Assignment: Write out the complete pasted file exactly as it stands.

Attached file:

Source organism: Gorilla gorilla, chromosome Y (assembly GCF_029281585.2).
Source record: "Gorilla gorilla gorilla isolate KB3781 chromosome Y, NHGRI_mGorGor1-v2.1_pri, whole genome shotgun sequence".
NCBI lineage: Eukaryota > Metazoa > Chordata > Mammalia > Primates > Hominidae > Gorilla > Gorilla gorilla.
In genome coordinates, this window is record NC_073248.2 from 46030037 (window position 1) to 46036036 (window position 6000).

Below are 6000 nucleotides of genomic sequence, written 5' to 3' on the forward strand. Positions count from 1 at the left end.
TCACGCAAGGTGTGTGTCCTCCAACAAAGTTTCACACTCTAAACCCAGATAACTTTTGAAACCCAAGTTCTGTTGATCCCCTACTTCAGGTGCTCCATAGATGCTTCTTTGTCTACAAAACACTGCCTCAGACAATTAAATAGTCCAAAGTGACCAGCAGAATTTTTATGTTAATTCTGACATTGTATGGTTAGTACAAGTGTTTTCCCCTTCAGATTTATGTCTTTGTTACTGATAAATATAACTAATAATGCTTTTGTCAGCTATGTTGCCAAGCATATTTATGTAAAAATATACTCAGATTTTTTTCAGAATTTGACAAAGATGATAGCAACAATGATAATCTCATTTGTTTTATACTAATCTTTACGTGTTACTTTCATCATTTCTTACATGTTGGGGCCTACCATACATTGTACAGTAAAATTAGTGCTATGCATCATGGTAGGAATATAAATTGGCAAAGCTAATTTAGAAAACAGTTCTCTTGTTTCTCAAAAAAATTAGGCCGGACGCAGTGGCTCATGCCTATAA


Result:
Source organism: Gorilla gorilla, chromosome Y (assembly GCF_029281585.2).
Source record: "Gorilla gorilla gorilla isolate KB3781 chromosome Y, NHGRI_mGorGor1-v2.1_pri, whole genome shotgun sequence".
NCBI lineage: Eukaryota > Metazoa > Chordata > Mammalia > Primates > Hominidae > Gorilla > Gorilla gorilla.
In genome coordinates, this window is record NC_073248.2 from 46030037 (window position 1) to 46036036 (window position 6000).

Below are 6000 nucleotides of genomic sequence, written 5' to 3' on the forward strand. Positions count from 1 at the left end.
TCACGCAAGGTGTGTGTCCTCCAACAAAGTTTCACACTCTAAACCCAGATAACTTTTGAAACCCAAGTTCTGTTGATCCCCTACTTCAGGTGCTCCATAGATGCTTCTTTGTCTACAAAACACTGCCTCAGACAATTAAATAGTCCAAAGTGACCAGCAGAATTTTTATGTTAATTCTGACATTGTATGGTTAGTACAAGTGTTTTCCCCTTCAGATTTATGTCTTTGTTACTGATAAATATAACTAATAATGCTTTTGTCAGCTATGTTGCCAAGCATATTTATGTAAAAATATACTCAGATTTTTTTCAGAATTTGACAAAGATGATAGCAACAATGATAATCTCATTTGTTTTATACTAATCTTTACGTGTTACTTTCATCATTTCTTACATGTTGGGGCCTACCATACATTGTACAGTAAAATTAGTGCTATGCATCATGGTAGGAATATAAATTGGCAAAGCTAATTTAGAAAACAGTTCTCTTGTTTCTCAAAAAAATTAGGCCGGACGCAGTGGCTCATGCCTATAA